Cosmetic Outcome at 4 Months in Hand and Feet Lacerations in Children: Conservative Versus Suture Repair

The safety and scientific validity of this study is the responsibility of the study sponsor and investigators. Listing a study does not mean it has been evaluated by the U.S. Federal Government. Know the risks and potential benefits of clinical studies and talk to your health care provider before participating. Read our disclaimer for details. Identifier: NCT03321721
Recruitment Status : Recruiting
First Posted : October 26, 2017
Last Update Posted : July 6, 2018
Information provided by (Responsible Party):
Albert Nakanishi, MD, St. Louis University

Brief Summary:
Hand and feet lacerations are common in children with repair often requiring conscious sedation and needle sticks for repair. Growing evidence in adults reveal that many of these small lacerations do quite well cosmetically without intervention. This randomized controlled trial will evaluated the cosmetic outcome at 4 months in two groups of children with hand or feet lacerations <2 cm comparing suturing vs conservative wound management.

Condition or disease Intervention/treatment Phase
Laceration Repair, Children Hand Injuries Foot Injuries Other: Suture (nylon) for wound repair Not Applicable

Detailed Description:
The purpose of this study is to compare outcomes of 2 repair methods in simple (<2cm) hand and feet lacerations in the pediatric population (2-17 yrs). Our hypothesis is that there is no statistical difference in cosmetic outcomes between suture repair and non-repair of these injuries. This study has been performed in the adult population, but has not yet been done in children. The researchers would like to be the first to show that conservative repair can be done in our pediatric population. The suture group will have their injuries repaired with non-absorbable sutures (nylon) which remain the gold standard in cosmetic repair of hands and feet. The conservative group will have identical cleaning and preparation of the wound, but the laceration will be covered with antibiotic ointment and sterile gauze without repair. Secondary outcome measure include patient satisfaction, infection rates, pain during repair, time of initial ED visit stay, and cost of supplies used in repair. Our patients will return in 10 -14 days for follow up and in 4 months for evaluation of the wound and for digital pictures to be taken of the wound. Wounds and scars will be evaluated at both 10 -14 days and 4 months by both the researchers and the parents or care givers. A satisfaction survey will be administered to the parent or guardian. At 3-4 months, digital photographs of the healing lacerations will be graded for appearance by clinicians blinded to the repair method. The initial visit will be billed to their insurance and the follow-up visits will be free.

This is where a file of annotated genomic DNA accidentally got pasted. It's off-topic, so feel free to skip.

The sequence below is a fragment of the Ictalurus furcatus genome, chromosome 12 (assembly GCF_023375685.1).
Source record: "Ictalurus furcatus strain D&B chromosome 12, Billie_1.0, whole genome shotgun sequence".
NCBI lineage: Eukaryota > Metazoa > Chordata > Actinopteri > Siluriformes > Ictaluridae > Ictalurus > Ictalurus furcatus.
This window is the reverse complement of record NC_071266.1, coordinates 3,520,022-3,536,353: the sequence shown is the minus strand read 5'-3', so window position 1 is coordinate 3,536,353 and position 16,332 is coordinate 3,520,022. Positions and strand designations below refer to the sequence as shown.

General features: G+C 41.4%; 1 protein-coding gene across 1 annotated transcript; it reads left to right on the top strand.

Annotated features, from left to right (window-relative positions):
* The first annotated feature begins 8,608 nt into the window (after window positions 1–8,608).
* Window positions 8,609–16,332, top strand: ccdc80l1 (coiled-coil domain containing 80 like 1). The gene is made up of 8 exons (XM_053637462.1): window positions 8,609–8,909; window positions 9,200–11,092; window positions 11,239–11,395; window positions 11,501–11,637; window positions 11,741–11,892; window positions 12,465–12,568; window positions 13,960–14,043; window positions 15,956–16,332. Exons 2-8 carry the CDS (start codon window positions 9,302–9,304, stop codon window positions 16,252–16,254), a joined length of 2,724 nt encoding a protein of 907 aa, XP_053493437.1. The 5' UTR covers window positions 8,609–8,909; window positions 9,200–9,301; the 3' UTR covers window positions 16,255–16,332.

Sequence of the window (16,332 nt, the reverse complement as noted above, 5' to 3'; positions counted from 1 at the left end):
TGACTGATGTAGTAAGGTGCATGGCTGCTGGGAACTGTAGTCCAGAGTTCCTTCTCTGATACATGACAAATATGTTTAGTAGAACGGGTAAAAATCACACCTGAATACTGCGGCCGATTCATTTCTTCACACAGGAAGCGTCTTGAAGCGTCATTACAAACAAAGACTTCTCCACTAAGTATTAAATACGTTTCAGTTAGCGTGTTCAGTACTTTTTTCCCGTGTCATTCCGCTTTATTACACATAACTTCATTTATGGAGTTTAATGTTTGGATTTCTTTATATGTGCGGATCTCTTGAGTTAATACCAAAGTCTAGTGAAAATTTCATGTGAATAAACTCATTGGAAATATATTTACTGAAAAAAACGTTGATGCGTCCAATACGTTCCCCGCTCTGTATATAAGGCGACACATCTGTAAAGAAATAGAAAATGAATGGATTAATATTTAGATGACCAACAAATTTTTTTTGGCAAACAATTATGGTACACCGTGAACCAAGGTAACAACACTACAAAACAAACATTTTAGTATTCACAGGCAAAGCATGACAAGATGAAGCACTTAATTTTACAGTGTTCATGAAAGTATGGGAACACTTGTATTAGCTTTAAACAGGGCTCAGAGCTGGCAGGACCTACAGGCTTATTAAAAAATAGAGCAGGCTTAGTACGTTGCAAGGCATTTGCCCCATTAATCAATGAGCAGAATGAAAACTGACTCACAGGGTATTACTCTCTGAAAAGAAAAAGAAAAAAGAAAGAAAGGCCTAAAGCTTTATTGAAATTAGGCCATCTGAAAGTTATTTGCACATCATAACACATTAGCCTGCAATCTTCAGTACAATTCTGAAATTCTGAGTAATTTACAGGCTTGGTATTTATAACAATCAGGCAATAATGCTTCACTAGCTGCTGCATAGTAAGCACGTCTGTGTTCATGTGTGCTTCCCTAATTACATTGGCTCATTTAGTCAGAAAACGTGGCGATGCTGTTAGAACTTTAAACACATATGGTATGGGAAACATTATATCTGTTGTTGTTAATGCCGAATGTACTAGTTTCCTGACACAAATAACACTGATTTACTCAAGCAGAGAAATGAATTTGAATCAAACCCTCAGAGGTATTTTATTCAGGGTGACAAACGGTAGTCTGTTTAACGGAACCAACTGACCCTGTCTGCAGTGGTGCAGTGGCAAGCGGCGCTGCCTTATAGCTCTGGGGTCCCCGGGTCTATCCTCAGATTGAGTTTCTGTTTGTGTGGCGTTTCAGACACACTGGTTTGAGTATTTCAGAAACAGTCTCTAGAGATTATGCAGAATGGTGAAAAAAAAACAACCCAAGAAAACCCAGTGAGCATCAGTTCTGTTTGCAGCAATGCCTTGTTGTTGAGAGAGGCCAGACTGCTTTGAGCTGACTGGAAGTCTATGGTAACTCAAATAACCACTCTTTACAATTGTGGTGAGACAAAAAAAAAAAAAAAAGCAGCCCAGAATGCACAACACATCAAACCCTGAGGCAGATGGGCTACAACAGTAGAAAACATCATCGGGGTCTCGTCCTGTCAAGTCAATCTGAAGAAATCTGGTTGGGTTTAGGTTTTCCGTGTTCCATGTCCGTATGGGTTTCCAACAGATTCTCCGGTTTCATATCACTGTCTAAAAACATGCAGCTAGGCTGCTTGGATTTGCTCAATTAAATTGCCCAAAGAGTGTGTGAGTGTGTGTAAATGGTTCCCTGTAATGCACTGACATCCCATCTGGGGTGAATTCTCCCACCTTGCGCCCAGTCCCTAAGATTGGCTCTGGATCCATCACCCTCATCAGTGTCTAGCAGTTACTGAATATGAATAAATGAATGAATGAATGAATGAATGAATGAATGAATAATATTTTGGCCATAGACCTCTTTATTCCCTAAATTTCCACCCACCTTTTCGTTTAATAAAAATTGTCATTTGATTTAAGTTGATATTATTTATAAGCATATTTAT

Study Type : Interventional  (Clinical Trial)
Estimated Enrollment : 80 participants
Allocation: Randomized
Intervention Model: Parallel Assignment
Intervention Model Description: randomized, parallel group, comparative study
Masking: Single (Outcomes Assessor)
Masking Description: patients are randomized after informed consent evaluation of cosmetic outcome at 4m is blinded to researchers
Primary Purpose: Treatment
Official Title: Conservative Versus Suture Repair of Hand and Feet Lacerations in Children
Actual Study Start Date : April 13, 2014
Estimated Primary Completion Date : June 2020
Estimated Study Completion Date : June 2020

Resource links provided by the National Library of Medicine

Arm Intervention/treatment
No Intervention: conservative
patient fulfilling entry criteria will be randomized to the conservative arm - no suturing
Active Comparator: suture
patient fulfilling entry criteria will be randomized to the suture arm for repair with nylon suture material
Other: Suture (nylon) for wound repair
suture of wound
Other Name: No suture wound repair

Primary Outcome Measures :
  1. Cosmetic outcome of hand and feet laceration in children : conservative vs suture repair [ Time Frame: 4 months ]
    randomized, parallel group study will compare cosmetic outcome by digital picture by blinded evaluators at 4 months post enrollment